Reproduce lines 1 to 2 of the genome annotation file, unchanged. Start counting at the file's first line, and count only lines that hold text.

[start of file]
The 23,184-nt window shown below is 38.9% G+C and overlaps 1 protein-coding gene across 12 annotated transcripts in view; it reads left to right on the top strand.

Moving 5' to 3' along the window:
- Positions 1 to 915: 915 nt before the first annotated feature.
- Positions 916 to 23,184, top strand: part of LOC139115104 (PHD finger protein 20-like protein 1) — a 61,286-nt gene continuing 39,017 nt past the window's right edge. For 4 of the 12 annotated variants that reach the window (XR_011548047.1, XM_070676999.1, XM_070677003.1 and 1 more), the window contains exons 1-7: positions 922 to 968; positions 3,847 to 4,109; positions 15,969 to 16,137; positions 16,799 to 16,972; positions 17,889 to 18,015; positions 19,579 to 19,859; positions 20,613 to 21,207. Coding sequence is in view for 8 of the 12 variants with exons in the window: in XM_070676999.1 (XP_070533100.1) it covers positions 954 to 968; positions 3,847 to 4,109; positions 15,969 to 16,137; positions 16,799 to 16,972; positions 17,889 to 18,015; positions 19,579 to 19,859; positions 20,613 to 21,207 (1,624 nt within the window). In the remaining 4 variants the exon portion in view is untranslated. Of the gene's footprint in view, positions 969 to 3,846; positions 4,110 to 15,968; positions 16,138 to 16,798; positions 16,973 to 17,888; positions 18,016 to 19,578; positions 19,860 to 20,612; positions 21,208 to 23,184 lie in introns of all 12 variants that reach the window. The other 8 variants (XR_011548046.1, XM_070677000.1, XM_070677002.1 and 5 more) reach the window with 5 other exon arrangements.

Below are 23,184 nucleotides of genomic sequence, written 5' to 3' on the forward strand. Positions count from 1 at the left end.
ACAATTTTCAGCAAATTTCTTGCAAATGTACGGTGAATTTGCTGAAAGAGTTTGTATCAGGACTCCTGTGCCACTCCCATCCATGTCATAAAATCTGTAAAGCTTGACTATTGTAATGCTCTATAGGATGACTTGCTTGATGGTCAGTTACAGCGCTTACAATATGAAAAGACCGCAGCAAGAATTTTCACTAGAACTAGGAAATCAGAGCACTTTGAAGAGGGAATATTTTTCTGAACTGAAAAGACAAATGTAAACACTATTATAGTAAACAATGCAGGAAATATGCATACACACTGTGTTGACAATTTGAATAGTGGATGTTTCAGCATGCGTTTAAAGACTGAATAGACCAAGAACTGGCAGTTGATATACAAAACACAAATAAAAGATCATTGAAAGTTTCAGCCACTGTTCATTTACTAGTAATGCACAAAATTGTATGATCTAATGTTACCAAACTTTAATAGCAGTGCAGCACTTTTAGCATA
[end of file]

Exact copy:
The 23,184-nt window shown below is 38.9% G+C and overlaps 1 protein-coding gene across 12 annotated transcripts in view; it reads left to right on the top strand.

Moving 5' to 3' along the window: